The deep primary flat grind on this broad blade culminates in a razor-sharp compound-ground edge. We used it to peel, whittle, baton, and hack through a variety of materials, and saw no chipping or deformation to speak of. Even if we had managed to break it, we recalled that White River Knives guarantees its products for life, no questions asked — that's reassuring if you're hard on your gear.
As for the fire portion of our Firecraft, we're extremely appreciative of the 90-degree-edge notch in the spine. It's perfect for striking the included ferro rod, and saves you from the cringe-inducing process of dulling your sharp blade edge on the ferrocerium. Far too many survival knives from major manufacturers omit this feature, so we're glad White River didn't forget it.
We usually view making a bow drill as a last resort due to the relative difficulty of starting a friction fire compared to other ignition methods. If you've got a lighter, matches, and ferro rod but jump at the chance to make a bow drill, you might be a bit of a masochist. But the included divot sure beats hunting for a dome-shaped palm rock, so we're glad it's present in case we ever need it.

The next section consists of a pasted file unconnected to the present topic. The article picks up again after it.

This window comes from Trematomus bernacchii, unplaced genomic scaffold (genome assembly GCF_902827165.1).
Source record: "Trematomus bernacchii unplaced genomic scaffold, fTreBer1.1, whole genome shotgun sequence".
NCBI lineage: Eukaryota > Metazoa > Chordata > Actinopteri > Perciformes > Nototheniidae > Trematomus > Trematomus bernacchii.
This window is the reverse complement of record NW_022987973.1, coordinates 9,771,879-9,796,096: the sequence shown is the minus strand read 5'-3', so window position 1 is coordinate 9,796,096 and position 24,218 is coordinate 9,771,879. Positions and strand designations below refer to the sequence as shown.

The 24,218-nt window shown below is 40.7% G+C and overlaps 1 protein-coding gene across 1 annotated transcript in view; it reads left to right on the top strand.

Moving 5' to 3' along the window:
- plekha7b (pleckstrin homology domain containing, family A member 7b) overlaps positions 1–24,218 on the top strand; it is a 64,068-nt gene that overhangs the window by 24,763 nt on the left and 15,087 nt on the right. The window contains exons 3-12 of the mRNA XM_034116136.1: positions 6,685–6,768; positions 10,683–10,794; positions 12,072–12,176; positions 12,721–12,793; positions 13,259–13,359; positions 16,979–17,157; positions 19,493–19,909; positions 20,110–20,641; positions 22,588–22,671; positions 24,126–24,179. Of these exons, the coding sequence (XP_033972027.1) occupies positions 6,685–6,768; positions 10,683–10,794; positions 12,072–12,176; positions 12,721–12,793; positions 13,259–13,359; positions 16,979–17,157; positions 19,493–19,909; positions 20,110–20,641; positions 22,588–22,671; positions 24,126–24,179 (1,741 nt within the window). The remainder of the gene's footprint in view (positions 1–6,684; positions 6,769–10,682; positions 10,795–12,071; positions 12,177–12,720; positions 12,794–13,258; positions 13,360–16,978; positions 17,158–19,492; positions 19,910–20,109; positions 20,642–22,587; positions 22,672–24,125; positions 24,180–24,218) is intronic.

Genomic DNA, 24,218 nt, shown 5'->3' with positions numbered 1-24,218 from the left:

So, does the White River Knives Firecraft FC5 tick off all the items on the “ultimate survival knife” checklist we mentioned earlier? No. It's not perfect, and no knife ever will be — especially not for every survivalist and every scenario. That said, this is a superb knife, and it continually exceeded our expectations.